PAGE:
In three studies, we found that reading information in a foreign language can suppress common superstitious beliefs. Participants read scenarios in either their native or a foreign language. In each scenario, participants were asked to imagine performing an action (e.g., submitting a job application) under a superstitious circumstance (e.g., broken mirror, four-leaf clover) and to rate how they would feel. Overall, foreign language prompted less negative feelings towards bad-luck scenarios and less positive feelings towards good-luck scenarios, while it exerted no influence on non-superstitious, control scenarios. We attribute these findings to language-dependent memory. Superstitious beliefs are typically acquired and used in contexts involving the native language. As a result, the native language evokes them more forcefully than a foreign language.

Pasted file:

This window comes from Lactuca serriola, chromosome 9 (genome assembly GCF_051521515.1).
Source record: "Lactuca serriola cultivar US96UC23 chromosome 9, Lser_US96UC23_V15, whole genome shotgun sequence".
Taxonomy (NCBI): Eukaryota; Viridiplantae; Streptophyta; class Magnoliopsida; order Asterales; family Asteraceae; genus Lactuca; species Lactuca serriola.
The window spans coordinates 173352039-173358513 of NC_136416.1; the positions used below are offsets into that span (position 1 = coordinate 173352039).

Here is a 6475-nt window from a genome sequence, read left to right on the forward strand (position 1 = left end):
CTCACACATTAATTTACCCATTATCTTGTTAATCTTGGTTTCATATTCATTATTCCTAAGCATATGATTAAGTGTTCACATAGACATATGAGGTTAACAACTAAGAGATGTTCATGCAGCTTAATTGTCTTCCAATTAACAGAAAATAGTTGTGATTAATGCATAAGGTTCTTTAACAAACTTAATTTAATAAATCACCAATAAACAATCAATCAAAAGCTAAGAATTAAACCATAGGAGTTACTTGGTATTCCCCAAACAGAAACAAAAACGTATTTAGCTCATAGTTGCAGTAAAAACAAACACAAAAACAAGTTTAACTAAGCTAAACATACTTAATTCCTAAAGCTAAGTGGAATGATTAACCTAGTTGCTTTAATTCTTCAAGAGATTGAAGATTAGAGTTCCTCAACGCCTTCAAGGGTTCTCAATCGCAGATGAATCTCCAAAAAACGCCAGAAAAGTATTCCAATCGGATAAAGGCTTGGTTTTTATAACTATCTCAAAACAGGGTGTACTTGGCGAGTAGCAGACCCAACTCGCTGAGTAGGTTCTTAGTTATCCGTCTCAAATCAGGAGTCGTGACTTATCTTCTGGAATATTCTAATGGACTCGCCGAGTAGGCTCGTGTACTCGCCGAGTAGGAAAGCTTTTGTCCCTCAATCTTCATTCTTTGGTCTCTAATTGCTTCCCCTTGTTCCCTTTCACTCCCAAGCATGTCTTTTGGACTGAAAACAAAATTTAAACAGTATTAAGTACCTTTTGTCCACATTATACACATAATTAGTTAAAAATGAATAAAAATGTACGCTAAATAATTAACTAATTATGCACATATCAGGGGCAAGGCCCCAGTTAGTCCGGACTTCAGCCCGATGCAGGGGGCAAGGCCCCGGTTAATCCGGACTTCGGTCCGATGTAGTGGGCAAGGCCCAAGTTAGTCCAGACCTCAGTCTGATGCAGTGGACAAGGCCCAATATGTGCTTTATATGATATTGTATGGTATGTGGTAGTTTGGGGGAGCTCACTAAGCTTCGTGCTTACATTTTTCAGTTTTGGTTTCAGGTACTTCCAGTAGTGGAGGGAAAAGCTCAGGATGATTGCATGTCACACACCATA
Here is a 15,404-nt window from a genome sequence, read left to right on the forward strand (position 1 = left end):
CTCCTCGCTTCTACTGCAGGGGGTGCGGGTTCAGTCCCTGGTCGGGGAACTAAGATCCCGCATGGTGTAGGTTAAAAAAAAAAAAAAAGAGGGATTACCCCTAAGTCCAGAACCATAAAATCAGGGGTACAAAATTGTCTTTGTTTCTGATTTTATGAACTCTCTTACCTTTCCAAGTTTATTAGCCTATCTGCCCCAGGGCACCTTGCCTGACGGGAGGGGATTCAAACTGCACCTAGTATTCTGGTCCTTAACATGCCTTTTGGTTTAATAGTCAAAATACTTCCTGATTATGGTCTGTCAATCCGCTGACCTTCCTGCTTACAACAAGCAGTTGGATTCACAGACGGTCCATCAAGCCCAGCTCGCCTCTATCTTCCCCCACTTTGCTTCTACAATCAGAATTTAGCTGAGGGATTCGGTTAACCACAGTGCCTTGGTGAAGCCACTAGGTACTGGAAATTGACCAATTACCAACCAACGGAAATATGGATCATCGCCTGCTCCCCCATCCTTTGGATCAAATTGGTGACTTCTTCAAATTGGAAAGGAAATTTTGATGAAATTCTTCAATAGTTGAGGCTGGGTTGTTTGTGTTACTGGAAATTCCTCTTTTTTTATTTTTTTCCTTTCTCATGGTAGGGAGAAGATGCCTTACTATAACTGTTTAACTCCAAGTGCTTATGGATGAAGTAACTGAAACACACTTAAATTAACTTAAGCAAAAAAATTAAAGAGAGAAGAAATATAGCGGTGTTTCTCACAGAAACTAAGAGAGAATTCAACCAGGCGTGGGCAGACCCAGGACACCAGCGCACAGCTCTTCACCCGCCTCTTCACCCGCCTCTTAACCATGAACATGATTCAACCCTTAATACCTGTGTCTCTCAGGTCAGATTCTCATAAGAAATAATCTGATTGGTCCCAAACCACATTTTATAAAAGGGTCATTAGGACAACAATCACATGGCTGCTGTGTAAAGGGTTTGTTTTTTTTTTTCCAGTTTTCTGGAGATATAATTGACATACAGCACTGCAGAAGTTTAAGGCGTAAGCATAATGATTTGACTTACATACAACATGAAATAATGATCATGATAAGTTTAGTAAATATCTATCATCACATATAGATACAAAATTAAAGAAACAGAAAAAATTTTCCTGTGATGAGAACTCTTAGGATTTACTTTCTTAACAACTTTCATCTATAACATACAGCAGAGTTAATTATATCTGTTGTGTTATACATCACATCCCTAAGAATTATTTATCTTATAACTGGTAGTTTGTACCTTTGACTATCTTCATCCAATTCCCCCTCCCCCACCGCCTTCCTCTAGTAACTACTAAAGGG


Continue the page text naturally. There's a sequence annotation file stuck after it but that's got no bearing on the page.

|Journal||Quarterly journal of experimental psychology (2006)|
|Early online date||24 Aug 2017|
|Publication status||Published - 1 Jan 2019|